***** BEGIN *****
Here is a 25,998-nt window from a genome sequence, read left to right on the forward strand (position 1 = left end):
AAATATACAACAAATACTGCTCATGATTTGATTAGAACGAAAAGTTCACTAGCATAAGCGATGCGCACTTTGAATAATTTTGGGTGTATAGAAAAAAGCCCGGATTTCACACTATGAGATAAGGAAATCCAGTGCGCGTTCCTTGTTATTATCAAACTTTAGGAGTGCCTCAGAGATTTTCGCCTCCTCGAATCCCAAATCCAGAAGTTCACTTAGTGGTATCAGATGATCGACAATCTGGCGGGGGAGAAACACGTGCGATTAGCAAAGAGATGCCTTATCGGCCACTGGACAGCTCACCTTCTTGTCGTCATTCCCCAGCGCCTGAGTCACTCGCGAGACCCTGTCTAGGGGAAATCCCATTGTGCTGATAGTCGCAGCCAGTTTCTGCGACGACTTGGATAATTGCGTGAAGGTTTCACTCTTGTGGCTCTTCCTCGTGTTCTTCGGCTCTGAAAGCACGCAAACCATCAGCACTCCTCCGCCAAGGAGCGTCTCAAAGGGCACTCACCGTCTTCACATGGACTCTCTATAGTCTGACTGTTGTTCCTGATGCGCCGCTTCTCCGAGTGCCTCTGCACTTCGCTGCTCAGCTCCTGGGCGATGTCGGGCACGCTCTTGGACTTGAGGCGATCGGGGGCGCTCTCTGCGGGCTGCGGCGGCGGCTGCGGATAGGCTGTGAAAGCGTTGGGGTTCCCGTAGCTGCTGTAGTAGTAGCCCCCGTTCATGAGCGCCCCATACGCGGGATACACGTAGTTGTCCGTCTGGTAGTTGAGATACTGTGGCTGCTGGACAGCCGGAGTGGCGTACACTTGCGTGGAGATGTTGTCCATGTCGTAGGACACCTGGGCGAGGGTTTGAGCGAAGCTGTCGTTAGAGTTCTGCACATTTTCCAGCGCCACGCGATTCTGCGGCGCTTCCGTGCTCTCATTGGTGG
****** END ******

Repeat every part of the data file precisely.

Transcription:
Here is a 25,998-nt window from a genome sequence, read left to right on the forward strand (position 1 = left end):
AAATATACAACAAATACTGCTCATGATTTGATTAGAACGAAAAGTTCACTAGCATAAGCGATGCGCACTTTGAATAATTTTGGGTGTATAGAAAAAAGCCCGGATTTCACACTATGAGATAAGGAAATCCAGTGCGCGTTCCTTGTTATTATCAAACTTTAGGAGTGCCTCAGAGATTTTCGCCTCCTCGAATCCCAAATCCAGAAGTTCACTTAGTGGTATCAGATGATCGACAATCTGGCGGGGGAGAAACACGTGCGATTAGCAAAGAGATGCCTTATCGGCCACTGGACAGCTCACCTTCTTGTCGTCATTCCCCAGCGCCTGAGTCACTCGCGAGACCCTGTCTAGGGGAAATCCCATTGTGCTGATAGTCGCAGCCAGTTTCTGCGACGACTTGGATAATTGCGTGAAGGTTTCACTCTTGTGGCTCTTCCTCGTGTTCTTCGGCTCTGAAAGCACGCAAACCATCAGCACTCCTCCGCCAAGGAGCGTCTCAAAGGGCACTCACCGTCTTCACATGGACTCTCTATAGTCTGACTGTTGTTCCTGATGCGCCGCTTCTCCGAGTGCCTCTGCACTTCGCTGCTCAGCTCCTGGGCGATGTCGGGCACGCTCTTGGACTTGAGGCGATCGGGGGCGCTCTCTGCGGGCTGCGGCGGCGGCTGCGGATAGGCTGTGAAAGCGTTGGGGTTCCCGTAGCTGCTGTAGTAGTAGCCCCCGTTCATGAGCGCCCCATACGCGGGATACACGTAGTTGTCCGTCTGGTAGTTGAGATACTGTGGCTGCTGGACAGCCGGAGTGGCGTACACTTGCGTGGAGATGTTGTCCATGTCGTAGGACACCTGGGCGAGGGTTTGAGCGAAGCTGTCGTTAGAGTTCTGCACATTTTCCAGCGCCACGCGATTCTGCGGCGCTTCCGTGCTCTCATTGGTGG